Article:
Author(s): Chung MH, Pisegna J, Spirt M, Giuliano AE, Ye W,
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Abstract BACKGROUND: Optimal management of symptomatic neuroendocrine tumors that metastasize to the liver is controversial. We investigated aggressive hepatic cytoreduction and postoperative administration of octreotide long-acting release (LAR), a long-acting somatostatin analog. METHODS: Between December 1992 and August 2000, 31 patients underwent hepatic surgical cytoreduction (20 carcinoid, 10 islet cell, and 1 medullary). All patients had progressive symptoms refractory to conventional therapy. RESULTS: Hepatic cytoreduction (resection, cryosurgery, and/or radiofrequency ablation) eliminated symptoms in 27 patients (87\%) and decreased secretion of hormones by an overall mean of 59\%. When minor symptoms returned and/or hormonal levels increased during follow-up, adjuvant therapy was started. Ten patients received adjuvant octreotide LAR once a month, and 21 received other adjuvants. At a median postoperative follow-up of 26 months, 16 patients had progressive/recurrent disease, 13 had died of their disease, and 2 remained free of disease. Median symptom-free interval was 60 months (95\% confidence interval, 48-72) with octreotide LAR and 16 months (95\% confidence interval, 10-29) with other adjuvants (P = .0007). Two-year symptom-free survival rate was 100\% with octreotide LAR and 33\% with other adjuvants. CONCLUSIONS: Hepatic surgical cytoreduction can palliate progressive symptoms associated with liver metastases from intractable neuroendocrine tumors. Postoperative adjuvant therapy with octreotide LAR can prolong symptom-free survival.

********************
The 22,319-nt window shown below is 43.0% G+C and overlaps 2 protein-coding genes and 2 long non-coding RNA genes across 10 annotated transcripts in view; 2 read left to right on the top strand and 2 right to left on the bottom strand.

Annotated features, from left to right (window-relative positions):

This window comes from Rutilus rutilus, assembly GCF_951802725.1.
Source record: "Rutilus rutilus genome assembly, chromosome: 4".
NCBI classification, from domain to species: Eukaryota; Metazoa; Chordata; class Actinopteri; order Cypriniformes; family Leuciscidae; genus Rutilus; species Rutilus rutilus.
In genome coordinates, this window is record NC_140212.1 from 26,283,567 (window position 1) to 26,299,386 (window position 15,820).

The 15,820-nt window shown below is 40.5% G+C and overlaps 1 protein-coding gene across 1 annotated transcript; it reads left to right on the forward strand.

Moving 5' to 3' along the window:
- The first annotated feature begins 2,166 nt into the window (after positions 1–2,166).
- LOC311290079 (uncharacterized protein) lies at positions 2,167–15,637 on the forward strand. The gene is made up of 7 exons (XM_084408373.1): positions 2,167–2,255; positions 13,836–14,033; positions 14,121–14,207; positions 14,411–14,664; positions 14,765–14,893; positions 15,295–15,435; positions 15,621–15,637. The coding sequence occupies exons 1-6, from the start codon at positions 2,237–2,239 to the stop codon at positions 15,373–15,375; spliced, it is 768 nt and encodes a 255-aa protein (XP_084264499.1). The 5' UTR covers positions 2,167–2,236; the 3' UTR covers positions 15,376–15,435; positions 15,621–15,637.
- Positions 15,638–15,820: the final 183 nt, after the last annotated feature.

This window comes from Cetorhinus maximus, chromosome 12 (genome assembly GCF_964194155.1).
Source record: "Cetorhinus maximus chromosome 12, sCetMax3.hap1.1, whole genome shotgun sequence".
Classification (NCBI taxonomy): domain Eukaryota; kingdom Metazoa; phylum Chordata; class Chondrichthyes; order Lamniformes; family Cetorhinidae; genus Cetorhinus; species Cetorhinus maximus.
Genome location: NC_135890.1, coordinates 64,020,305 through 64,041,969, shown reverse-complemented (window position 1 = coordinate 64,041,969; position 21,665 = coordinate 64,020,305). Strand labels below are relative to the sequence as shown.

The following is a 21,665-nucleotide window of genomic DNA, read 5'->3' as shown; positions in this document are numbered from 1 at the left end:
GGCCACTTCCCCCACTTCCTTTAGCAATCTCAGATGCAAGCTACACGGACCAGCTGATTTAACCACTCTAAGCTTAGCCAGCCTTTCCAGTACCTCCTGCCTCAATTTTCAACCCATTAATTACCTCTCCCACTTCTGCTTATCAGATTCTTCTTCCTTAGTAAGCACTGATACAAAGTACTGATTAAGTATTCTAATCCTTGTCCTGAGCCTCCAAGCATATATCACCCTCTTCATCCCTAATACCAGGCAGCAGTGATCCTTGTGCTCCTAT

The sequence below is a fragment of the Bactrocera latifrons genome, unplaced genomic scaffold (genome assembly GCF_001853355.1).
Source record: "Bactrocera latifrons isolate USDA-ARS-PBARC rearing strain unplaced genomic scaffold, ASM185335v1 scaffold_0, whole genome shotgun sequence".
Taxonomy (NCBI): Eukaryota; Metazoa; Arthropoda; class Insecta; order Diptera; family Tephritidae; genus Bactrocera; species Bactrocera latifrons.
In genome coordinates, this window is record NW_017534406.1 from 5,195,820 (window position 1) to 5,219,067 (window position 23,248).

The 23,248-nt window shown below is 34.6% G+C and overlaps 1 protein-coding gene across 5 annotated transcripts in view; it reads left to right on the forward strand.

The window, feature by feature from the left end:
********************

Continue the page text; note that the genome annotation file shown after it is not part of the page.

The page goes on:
This article was published in Surgery
and referenced in Clinical & Medical Biochemistry